But these cones are only one of the two kinds of cones conifers produce.  The big cones we tend to think of (and the kind now all over my driveway) are female cones.  They are usually between 1 inch and 6 inches long depending on the species and produce seeds under their scales.  Squirrels eat the seeds, explaining why our squirrel was amassing a collection of female cones.  Lesser known are male cones.

Separate structures from female cones, male cones tend to be small (1/2 inch or less in length) and not as long lasting (they often disappear in days or weeks).  They produce pollen for a short time in the spring then, having fertilized female seeds, their job is done, and

they die back.  Interestingly, the difference between male and female cones explains why the squirrel was dropping cones from high enough to bombard our roof.

Male cones on left, Female cones on right. Sources: http://projectbudburst.blogspot.com/2010/05/look-at-conifer-phenology.html, Wikimedia Commons

Most trees concentrate male cones on their lower branches and female cones on their higher branches.  This serves an evolutionary role: it prevents self-fertilization. With male cones down low and female cones up high, pollen from male cones must get blown by the wind to get high enough to reach a female cone. This wind will usually carry the pollen to another tree.  If, however, the cones were intermixed or the males were on top, the pollen would fall directly into its own female cones.

So, if the tree wants to mate with another tree, rather than itself, it puts its female cones up high… giving them plenty of time to accelerate as they fall before pelting roofs, cars, and the occasional unsuspecting bystander.

 

 

 

 

Natural Destinations: Silvio O. Conte National Fish and Wildlife Refuge

By Danielle Owczarski

A view of Lewis Pond and the Nulhegan River Basin during October foliage.

Far from Burlington, hidden in the low basin of the Nulhegan River in the Northeast Kingdom, awaits a little known National Fish and Wildlife Refuge. The 26,000 acres of refugium established in 1999 encompasses three headwater tributaries to the Nulhegan River, itself a tributary to the 7.2 million acre Connecticut River watershed. Protection of this basin is critical to the health of many species of plants and wildlife and to the water quality of the Connecticut River. The Silvio O. Conte National Fish and Wildlife Refuge was created to protect these valued natural resources.

The North Branch of the Nulhegan River.

Now is the best time to visit the quiet boreal and northern hardwood landscape. Red and sugar maple, balsam fir, tamarack, yellow birch, and beech color the landscape in the fall months, nourishing the soul’s need for creative inspiration. Lewis Pond, the Nulhegan River trail, and Mollie Beattie Bog (named after UVM Alumni and first women director of U.S. Fish and Wildlife), are a few of the Tolkienesque attractions within the refuge. Start your tour at the exemplary Visitor’s Center in Brunswick, VT, to collect trail maps and wildlife viewing guides and explore the interactive interpretive exhibits.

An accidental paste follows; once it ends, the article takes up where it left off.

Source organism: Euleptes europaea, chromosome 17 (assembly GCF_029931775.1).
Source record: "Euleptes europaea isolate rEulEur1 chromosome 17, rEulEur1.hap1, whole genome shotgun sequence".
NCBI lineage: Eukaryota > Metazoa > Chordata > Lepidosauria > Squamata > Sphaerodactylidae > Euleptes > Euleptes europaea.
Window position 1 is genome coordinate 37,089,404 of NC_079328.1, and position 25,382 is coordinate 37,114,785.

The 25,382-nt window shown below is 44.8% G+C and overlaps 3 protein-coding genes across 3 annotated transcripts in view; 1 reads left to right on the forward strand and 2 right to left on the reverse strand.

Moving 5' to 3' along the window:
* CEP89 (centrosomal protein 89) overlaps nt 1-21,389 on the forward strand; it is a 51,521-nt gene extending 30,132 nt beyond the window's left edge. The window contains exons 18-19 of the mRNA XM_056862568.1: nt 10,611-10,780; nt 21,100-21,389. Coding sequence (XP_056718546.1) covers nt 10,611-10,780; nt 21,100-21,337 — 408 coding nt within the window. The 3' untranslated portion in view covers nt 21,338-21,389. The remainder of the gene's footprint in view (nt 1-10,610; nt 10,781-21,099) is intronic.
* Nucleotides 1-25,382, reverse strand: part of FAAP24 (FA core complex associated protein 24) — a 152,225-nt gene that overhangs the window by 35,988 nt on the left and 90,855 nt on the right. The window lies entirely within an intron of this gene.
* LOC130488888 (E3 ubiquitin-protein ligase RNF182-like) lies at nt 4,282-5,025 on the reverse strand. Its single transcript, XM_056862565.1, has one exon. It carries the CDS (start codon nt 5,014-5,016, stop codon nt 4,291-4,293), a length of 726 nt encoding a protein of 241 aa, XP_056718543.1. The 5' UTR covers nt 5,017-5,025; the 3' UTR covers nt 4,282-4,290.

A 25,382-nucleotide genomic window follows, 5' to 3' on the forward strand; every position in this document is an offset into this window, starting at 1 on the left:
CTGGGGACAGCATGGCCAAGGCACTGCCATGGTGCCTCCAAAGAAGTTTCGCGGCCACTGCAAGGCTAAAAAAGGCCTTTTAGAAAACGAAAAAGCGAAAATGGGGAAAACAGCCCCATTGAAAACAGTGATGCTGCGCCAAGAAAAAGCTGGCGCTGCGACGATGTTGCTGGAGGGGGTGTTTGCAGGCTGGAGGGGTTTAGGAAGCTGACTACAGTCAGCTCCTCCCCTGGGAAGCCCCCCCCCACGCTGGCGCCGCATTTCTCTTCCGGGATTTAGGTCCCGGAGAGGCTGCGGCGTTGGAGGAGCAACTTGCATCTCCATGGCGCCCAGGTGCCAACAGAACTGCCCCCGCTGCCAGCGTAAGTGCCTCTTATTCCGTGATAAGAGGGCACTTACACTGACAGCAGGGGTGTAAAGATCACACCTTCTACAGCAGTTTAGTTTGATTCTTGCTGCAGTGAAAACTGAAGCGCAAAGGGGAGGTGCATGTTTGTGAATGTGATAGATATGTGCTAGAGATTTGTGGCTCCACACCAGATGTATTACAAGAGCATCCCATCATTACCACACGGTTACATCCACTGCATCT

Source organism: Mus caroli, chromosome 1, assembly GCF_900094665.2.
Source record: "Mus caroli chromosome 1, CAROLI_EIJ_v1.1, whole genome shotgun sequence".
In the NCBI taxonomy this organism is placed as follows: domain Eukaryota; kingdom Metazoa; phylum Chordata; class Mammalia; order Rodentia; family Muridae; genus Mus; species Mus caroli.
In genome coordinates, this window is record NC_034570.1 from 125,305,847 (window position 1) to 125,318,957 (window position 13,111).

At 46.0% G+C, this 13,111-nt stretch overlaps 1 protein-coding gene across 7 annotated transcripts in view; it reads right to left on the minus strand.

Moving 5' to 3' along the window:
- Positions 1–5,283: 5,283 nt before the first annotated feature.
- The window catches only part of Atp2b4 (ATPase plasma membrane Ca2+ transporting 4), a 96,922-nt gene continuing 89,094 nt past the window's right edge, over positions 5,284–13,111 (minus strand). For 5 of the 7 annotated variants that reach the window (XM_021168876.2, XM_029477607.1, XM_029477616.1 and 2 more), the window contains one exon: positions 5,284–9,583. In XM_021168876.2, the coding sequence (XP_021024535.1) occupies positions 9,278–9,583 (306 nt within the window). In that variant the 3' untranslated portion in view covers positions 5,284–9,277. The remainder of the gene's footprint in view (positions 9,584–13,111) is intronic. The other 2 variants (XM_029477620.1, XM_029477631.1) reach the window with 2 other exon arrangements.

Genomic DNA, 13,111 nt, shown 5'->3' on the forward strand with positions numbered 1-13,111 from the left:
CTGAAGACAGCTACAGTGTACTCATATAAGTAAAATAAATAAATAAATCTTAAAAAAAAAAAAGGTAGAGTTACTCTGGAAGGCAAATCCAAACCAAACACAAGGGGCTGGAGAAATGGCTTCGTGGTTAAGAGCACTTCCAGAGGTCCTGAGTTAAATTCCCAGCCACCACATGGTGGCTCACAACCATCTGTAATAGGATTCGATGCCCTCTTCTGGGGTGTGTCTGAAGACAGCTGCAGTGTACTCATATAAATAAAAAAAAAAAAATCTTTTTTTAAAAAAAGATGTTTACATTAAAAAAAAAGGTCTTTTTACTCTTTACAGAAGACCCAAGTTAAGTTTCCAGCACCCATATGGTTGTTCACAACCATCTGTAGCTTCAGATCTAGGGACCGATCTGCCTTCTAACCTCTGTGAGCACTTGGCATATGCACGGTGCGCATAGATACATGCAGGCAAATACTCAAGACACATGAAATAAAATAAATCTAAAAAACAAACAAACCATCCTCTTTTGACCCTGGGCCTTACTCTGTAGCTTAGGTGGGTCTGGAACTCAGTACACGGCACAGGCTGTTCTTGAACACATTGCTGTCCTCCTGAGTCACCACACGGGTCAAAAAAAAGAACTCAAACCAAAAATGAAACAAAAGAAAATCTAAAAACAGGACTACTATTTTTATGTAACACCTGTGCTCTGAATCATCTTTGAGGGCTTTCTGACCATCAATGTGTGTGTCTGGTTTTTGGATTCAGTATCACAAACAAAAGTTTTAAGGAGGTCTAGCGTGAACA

Mollie Beattie Bog, a black spruce woodland bog, is a significant natural community in Vermont. The interpretive trail includes a handicap accessible boardwalk.

The headwaters of the Nulhegan offer a tranquil and wild setting for fly fishermen and women. The Black Branch and North Branch, along with Lewis Pond, comprise healthy brook trout populations, which are periodically stocked by the Vermont Department of Fish and Wildlife. The most recent stocking in the Black Branch on June 20, 2011, included 100 eight-inch yearling brook trout. Studies conducted in 2000 indicate that self-sustaining wild brook trout populations exist within the cool clear tannic waters of the refuge streams. The ideal habitat supports healthy macroinvertebrate populations that provide nourishment for the trout throughout the year.

A wild brook trout caught in the Nulhegan River.

The refuge also supports scientific research studies. While driving or hiking along the refuge roads, lined and filled with gravel and dirt, you’ll come across plots of young low grasses and shrubs, managed to encourage breeding and nesting of the American Woodcock (Scolopax minor). The area is also home to such projects as the Migratory Bird Stopover Habitat Study, the Canada Warbler Study at the Nulhegan Basin Division, Effects of Habitat Fragmentation on Carnivore Distribution and Fitness Indicators in Vermont Forests, and the Study of Public Use on the Nulhegan Basin Division.

Be sure to enjoy the ride.

This land is truly a place for anyone with a passion for the outdoors whether hiking, bird watching, hunting, fishing, observing, or renewing. So turn off the computer, grab a friend, and immerse yourself in Nature.

For directions to and in-depth information about the Silvio O. Conte NFWR:

http://www.fws.gov/r5soc/come_visit/nulhegan_basin_division.html